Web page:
Scientifically known as the Prunus dulcis, the almond tree is the cousin of the peach, cherry and the apricot trees. It bears fruits, which have stone like seeds within, and it is these seeds, which are better known as the almond nuts. The tree is a small deciduous tree that grows to a height ranging from about 4 meters to 10 meters.
Its shoots are green at first but later turn into a purple colour, when they are exposed to sunlight. The fruit is a drupe, which is about 3.5 to 6 cm long. The outer covering or the exocarp, is a leathery green-grey coat called the hull, which houses the hard shell, which contains the edible kernel. The shell is referred to as the endocarp and matures approximately seven to eight months after flowering.
Almonds are believed to be a native of Western Asia and North Africa. They have been consumed by human beings since ancient Greek and Roman times. At present they are widely grown in the Mediterranean countries and also in Spain, Italy, Portugal, Morocco and California.
In addition to being eaten raw, almonds are a wonderful addition to a variety of recipes from salads to baked and cooked foods. Inclusion of almonds in our daily lives can do wonders for our health. Almonds provide us with a good source of Vitamin E and manganese. They also contain ample amounts of copper, riboflavin, magnesium, copper and phosphorous. Though almonds are a food rich in fat, but most of the fat present in them is the heart-healthy monounsaturated fat.
A wide variety of edible almonds are available in the market in different flavours. Some of the flavours may be enumerated as follows:
- Salted Almonds
- Sweetened Almonds
- Smoked Almonds
- Roasted Almonds
- Dry-roasted Almonds
- Honey Coated Almonds, etc.
Almonds are either sweet or bitter, and this largely depends on the colour of the flowers borne by the almond tree. It has been noted that the almond tree with white flowers often produces sweet almonds, whereas the tree bearing pink flowers produces bitter almonds. The bitter almonds are used to make almond oil, which is used in the production of a liquor. The bitter almonds are broader and shorter than the sweeter ones. The bitter variety may yield about 6 to 8 percent of hydrogen cyanide, and larger dozes of the oil extracted from them, can even prove deadly. This is the reason why almond oil fell from the prescription list of the doctors in the late 20th century.
Almond and Its Significance
Though the exact history of the almonds cannot be traced, but they are believed to have originated in China and Central Asia. Almonds find a mention as far back in history as the Bible. They were an important ingredient in breads served to Egypt’s Pharos. Through the flourish of trade, explorers ate this healthy nut while traveling via the “silk route” and it was not long before almond trees flourished in the Mediterranean region, especially in Spain and Italy. In the mid 1700′s, the almond tree was brought to California from Spain. Over the years through cross breading and research, many varieties of almonds are now grown in many regions across the globe.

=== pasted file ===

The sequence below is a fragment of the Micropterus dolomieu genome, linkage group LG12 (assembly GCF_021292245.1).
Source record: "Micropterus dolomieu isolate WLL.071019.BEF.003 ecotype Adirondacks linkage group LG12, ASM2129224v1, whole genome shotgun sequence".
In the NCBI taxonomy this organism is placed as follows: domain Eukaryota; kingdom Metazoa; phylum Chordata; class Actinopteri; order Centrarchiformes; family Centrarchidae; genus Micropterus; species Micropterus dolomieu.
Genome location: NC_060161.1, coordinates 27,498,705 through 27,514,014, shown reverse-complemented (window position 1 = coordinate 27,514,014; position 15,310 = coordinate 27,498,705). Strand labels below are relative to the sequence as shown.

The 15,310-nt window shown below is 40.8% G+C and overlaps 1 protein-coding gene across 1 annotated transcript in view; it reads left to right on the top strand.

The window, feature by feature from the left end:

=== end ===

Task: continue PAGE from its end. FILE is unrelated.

Almonds hold a of religious, ethnic and social significance in many cultures. In the Bible’s “Book of Numbers”, Aron’s rod blossomed and bore almonds, thus making almonds a symbol of divine approval. In Rome, the newly wed couple were showered with almonds as a fertility charm. Even today, the Americans as a token of love, happiness, good health, etc. give sweetened almonds to guests at weddings. In Sweden, there is a Christmas tradition of hiding an almond in cinnamon-flavoured rice pudding; the one who finds the almond has good fortune throughout the year.
Health Benefits Obtained From Almonds
- As almonds are full of monounsaturated fats, (the good fats), they help in lowering bad cholesterol and reduce the risk of developing any heart ailments
- Good amount of Vitamin E present in the almonds results in an anti-oxidant effect, and further lowers the chances of any heart related problems
- Almonds are high in magnesium content, which is an essential element that helps in relaxing arteries and veins and improves blood flow in the body
- The potassium present in this wonder nut helps keep the blood pressure under control, and also facilitates a smooth functioning of a healthy heart
- Almonds also help in keeping diabetes under check, by lowering after-meal surges in blood sugar. They provide essential anti-oxidants to aid with the clean up of the free radicals in the body, thereby making them a great after meal snack
- Research has shown that women, who eat almonds regularly have a 25% lower risk of developing gall stones
Almonds are a nutritious snack, and are extremely effective in keeping many ailments at bay. Apart from the culinary uses that they possess, they also have a variety of cosmetic uses.
- The creamy texture of almond paste makes it an ideal ingredient in many body and face creams meant for the oily skins
- freshly ground almonds mixed with fresh cream are an ideal home made scrub, which lends you a flawless glowing skin
- Almond paste and honey, when applied to the face are ideal for removing a stubborn tan
- Regular application of almond oil on the body makes it smooth and supple
- Almond oil is also believed to work wonders for the hair, as it prevents hair fall and nourishes the roots for further growth of hair.